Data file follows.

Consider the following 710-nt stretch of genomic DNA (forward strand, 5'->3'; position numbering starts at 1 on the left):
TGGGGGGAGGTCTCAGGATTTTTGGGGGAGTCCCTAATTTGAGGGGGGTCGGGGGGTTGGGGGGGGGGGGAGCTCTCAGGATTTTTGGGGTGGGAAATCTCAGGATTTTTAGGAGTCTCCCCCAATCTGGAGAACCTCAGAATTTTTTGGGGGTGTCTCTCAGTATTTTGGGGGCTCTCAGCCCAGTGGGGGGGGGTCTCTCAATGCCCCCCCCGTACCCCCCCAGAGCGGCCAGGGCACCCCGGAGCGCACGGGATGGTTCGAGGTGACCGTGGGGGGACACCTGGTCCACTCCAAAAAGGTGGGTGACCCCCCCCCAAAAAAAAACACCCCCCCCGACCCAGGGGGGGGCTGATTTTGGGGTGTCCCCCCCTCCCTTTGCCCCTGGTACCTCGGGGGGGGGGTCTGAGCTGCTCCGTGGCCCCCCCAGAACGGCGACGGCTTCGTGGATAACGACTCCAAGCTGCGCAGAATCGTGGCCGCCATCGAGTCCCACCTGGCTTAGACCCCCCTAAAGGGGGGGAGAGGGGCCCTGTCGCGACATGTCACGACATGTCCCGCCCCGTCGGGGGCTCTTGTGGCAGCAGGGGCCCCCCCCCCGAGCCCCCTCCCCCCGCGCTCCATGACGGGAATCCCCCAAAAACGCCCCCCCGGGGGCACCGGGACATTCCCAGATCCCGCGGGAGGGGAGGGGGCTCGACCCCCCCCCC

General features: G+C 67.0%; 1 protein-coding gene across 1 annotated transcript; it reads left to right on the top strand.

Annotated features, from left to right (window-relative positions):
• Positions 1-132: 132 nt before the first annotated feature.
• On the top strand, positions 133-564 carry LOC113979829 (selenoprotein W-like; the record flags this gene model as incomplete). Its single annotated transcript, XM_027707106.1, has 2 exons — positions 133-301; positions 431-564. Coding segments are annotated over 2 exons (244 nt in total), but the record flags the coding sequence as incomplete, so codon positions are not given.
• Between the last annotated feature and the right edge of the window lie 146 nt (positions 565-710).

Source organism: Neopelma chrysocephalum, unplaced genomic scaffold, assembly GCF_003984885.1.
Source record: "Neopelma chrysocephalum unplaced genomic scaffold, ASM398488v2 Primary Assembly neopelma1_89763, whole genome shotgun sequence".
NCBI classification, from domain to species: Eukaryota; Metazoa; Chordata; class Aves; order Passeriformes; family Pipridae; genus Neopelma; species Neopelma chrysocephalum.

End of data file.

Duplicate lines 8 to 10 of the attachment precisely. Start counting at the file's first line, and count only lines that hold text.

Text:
Source organism: Neopelma chrysocephalum, unplaced genomic scaffold, assembly GCF_003984885.1.
Source record: "Neopelma chrysocephalum unplaced genomic scaffold, ASM398488v2 Primary Assembly neopelma1_89763, whole genome shotgun sequence".
NCBI classification, from domain to species: Eukaryota; Metazoa; Chordata; class Aves; order Passeriformes; family Pipridae; genus Neopelma; species Neopelma chrysocephalum.